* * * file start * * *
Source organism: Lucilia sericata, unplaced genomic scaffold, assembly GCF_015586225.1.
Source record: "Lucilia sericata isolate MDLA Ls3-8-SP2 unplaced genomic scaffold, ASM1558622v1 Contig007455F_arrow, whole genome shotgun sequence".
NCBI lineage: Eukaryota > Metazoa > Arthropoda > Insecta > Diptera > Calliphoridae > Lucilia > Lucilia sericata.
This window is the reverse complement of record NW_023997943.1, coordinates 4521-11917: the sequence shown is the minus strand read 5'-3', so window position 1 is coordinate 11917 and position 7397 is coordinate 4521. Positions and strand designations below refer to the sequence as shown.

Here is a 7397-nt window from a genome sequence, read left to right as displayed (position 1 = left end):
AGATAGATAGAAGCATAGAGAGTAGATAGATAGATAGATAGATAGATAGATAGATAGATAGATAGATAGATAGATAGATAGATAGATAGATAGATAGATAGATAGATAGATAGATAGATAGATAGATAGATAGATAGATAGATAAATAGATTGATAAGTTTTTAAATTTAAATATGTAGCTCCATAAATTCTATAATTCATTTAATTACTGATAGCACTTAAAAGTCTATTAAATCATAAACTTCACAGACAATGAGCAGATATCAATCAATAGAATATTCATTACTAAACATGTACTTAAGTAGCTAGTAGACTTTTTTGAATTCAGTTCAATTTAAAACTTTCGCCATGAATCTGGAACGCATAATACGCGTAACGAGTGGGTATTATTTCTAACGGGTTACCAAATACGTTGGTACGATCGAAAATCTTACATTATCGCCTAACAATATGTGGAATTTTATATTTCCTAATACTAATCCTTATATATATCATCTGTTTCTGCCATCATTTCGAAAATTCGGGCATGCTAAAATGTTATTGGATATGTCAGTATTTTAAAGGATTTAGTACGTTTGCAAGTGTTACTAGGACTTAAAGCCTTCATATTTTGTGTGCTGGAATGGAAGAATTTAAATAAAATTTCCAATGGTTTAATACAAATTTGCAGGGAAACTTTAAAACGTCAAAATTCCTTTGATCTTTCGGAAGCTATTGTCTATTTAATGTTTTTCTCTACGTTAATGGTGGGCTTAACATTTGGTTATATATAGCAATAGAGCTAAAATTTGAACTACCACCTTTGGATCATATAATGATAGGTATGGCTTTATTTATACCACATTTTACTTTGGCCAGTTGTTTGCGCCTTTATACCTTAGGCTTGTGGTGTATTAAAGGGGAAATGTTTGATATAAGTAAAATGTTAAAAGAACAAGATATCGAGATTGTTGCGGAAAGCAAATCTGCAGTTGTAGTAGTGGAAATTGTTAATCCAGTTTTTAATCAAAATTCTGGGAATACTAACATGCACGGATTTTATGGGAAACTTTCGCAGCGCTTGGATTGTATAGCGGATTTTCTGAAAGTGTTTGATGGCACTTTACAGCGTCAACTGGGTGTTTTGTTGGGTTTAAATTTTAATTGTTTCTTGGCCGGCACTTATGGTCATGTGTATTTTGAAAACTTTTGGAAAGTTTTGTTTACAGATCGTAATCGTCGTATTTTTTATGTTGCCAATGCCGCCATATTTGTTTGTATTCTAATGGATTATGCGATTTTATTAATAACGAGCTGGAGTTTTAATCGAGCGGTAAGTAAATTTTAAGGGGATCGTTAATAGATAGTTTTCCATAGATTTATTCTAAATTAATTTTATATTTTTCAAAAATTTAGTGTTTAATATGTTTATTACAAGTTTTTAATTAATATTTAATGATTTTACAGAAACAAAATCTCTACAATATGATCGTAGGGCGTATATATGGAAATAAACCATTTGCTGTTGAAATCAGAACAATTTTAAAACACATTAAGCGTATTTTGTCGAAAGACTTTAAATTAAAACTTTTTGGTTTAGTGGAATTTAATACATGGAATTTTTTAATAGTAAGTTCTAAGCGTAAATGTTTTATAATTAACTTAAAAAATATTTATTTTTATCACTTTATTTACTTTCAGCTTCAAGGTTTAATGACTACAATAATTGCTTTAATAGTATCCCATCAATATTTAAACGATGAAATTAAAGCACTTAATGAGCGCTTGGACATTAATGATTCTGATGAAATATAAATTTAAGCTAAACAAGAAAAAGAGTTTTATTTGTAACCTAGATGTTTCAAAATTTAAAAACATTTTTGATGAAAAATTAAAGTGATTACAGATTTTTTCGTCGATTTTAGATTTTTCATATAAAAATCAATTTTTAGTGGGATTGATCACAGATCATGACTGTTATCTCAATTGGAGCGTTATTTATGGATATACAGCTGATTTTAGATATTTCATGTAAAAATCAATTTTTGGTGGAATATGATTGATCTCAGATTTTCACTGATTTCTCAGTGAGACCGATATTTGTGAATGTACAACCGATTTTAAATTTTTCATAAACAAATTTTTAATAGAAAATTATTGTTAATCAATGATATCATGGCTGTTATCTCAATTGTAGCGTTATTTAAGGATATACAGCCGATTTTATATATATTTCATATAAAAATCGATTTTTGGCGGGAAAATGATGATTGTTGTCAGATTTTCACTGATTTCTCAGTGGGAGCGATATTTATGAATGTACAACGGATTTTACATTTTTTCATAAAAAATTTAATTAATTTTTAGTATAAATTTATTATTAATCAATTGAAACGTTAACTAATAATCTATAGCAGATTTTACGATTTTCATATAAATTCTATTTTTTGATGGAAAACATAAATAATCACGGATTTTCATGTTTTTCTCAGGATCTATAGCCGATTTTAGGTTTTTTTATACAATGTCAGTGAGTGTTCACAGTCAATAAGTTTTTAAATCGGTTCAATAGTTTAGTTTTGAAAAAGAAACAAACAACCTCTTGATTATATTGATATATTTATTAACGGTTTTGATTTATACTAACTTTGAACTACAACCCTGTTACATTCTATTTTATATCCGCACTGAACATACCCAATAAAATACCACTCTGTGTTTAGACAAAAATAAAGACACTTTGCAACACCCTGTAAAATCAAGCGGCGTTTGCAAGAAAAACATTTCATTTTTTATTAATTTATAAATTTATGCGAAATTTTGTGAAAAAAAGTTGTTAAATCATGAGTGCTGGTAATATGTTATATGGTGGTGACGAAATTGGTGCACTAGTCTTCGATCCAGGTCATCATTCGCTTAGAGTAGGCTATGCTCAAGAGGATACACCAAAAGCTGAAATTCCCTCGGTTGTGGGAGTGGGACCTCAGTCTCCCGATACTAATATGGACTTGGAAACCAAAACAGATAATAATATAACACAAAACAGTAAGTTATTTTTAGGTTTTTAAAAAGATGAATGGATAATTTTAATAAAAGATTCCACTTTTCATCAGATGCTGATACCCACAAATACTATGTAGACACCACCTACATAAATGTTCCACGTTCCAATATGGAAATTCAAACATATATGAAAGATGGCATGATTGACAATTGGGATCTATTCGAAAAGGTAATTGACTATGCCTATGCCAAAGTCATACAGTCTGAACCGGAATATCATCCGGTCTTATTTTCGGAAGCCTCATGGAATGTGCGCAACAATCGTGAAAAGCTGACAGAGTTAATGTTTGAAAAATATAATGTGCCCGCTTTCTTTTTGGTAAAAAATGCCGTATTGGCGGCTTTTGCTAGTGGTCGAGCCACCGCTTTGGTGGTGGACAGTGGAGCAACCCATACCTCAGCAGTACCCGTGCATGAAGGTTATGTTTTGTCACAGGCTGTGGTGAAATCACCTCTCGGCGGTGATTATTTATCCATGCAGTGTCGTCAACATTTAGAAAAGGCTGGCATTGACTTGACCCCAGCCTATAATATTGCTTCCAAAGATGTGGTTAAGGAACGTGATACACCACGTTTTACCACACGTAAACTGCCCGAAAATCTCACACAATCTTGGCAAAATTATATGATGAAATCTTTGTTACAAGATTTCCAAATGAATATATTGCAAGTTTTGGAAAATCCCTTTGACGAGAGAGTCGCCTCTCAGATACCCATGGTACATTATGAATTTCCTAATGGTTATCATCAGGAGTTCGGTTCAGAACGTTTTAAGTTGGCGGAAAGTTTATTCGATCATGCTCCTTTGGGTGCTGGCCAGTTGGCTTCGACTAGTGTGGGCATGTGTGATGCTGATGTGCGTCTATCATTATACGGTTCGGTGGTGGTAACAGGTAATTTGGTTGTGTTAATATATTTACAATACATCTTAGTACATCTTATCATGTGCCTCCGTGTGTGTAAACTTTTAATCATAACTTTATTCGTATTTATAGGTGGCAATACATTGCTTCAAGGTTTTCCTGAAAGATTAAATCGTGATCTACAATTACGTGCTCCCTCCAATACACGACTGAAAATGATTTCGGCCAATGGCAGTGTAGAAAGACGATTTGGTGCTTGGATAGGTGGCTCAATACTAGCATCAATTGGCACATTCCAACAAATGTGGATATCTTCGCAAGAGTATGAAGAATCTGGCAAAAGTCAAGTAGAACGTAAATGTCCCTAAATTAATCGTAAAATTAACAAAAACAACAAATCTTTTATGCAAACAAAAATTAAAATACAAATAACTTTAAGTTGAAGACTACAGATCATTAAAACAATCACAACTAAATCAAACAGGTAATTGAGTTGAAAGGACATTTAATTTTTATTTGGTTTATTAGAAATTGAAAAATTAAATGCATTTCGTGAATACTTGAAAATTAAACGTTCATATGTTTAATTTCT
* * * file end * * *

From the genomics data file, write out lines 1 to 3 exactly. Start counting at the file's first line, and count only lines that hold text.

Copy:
Source organism: Lucilia sericata, unplaced genomic scaffold, assembly GCF_015586225.1.
Source record: "Lucilia sericata isolate MDLA Ls3-8-SP2 unplaced genomic scaffold, ASM1558622v1 Contig007455F_arrow, whole genome shotgun sequence".
NCBI lineage: Eukaryota > Metazoa > Arthropoda > Insecta > Diptera > Calliphoridae > Lucilia > Lucilia sericata.